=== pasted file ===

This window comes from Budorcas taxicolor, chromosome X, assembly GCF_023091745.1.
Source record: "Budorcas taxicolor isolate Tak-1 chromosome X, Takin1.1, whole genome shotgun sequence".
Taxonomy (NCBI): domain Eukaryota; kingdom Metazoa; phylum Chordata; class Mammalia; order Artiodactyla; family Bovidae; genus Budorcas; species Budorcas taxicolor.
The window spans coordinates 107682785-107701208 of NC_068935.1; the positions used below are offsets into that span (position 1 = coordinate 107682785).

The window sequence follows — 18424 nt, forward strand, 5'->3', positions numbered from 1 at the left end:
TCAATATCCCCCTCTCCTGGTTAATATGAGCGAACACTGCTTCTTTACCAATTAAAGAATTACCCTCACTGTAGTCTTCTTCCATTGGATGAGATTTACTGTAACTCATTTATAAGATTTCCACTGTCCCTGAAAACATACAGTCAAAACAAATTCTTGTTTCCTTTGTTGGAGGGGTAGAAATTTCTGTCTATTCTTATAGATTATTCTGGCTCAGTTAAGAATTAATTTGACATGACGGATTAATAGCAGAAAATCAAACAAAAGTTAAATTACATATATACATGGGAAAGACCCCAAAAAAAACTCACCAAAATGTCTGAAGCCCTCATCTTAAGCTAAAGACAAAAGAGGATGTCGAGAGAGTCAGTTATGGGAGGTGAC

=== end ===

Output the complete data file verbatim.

This window comes from Budorcas taxicolor, chromosome X, assembly GCF_023091745.1.
Source record: "Budorcas taxicolor isolate Tak-1 chromosome X, Takin1.1, whole genome shotgun sequence".
Taxonomy (NCBI): domain Eukaryota; kingdom Metazoa; phylum Chordata; class Mammalia; order Artiodactyla; family Bovidae; genus Budorcas; species Budorcas taxicolor.
The window spans coordinates 107682785-107701208 of NC_068935.1; the positions used below are offsets into that span (position 1 = coordinate 107682785).

The window sequence follows — 18424 nt, forward strand, 5'->3', positions numbered from 1 at the left end:
TCAATATCCCCCTCTCCTGGTTAATATGAGCGAACACTGCTTCTTTACCAATTAAAGAATTACCCTCACTGTAGTCTTCTTCCATTGGATGAGATTTACTGTAACTCATTTATAAGATTTCCACTGTCCCTGAAAACATACAGTCAAAACAAATTCTTGTTTCCTTTGTTGGAGGGGTAGAAATTTCTGTCTATTCTTATAGATTATTCTGGCTCAGTTAAGAATTAATTTGACATGACGGATTAATAGCAGAAAATCAAACAAAAGTTAAATTACATATATACATGGGAAAGACCCCAAAAAAAACTCACCAAAATGTCTGAAGCCCTCATCTTAAGCTAAAGACAAAAGAGGATGTCGAGAGAGTCAGTTATGGGAGGTGAC